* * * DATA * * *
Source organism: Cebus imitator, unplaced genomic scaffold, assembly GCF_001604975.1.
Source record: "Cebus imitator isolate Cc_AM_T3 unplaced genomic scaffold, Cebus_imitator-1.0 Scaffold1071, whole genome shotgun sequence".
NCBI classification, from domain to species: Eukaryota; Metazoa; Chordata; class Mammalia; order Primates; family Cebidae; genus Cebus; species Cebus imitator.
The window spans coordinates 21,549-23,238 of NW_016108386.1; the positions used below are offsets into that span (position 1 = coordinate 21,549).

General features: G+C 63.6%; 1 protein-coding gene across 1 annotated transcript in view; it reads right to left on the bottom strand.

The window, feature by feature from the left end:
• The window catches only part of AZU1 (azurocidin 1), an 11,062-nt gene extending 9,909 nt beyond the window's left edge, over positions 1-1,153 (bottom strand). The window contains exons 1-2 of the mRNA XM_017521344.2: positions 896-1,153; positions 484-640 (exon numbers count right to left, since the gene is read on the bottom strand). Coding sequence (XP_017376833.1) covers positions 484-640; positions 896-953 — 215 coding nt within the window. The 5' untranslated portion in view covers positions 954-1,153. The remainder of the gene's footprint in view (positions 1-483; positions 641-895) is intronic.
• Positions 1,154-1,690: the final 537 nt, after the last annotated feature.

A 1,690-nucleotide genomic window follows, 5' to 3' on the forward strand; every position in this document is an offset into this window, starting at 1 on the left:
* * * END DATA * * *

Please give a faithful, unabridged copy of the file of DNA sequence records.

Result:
Source organism: Cebus imitator, unplaced genomic scaffold, assembly GCF_001604975.1.
Source record: "Cebus imitator isolate Cc_AM_T3 unplaced genomic scaffold, Cebus_imitator-1.0 Scaffold1071, whole genome shotgun sequence".
NCBI classification, from domain to species: Eukaryota; Metazoa; Chordata; class Mammalia; order Primates; family Cebidae; genus Cebus; species Cebus imitator.
The window spans coordinates 21,549-23,238 of NW_016108386.1; the positions used below are offsets into that span (position 1 = coordinate 21,549).

General features: G+C 63.6%; 1 protein-coding gene across 1 annotated transcript in view; it reads right to left on the bottom strand.

The window, feature by feature from the left end:
• The window catches only part of AZU1 (azurocidin 1), an 11,062-nt gene extending 9,909 nt beyond the window's left edge, over positions 1-1,153 (bottom strand). The window contains exons 1-2 of the mRNA XM_017521344.2: positions 896-1,153; positions 484-640 (exon numbers count right to left, since the gene is read on the bottom strand). Coding sequence (XP_017376833.1) covers positions 484-640; positions 896-953 — 215 coding nt within the window. The 5' untranslated portion in view covers positions 954-1,153. The remainder of the gene's footprint in view (positions 1-483; positions 641-895) is intronic.
• Positions 1,154-1,690: the final 537 nt, after the last annotated feature.

A 1,690-nucleotide genomic window follows, 5' to 3' on the forward strand; every position in this document is an offset into this window, starting at 1 on the left: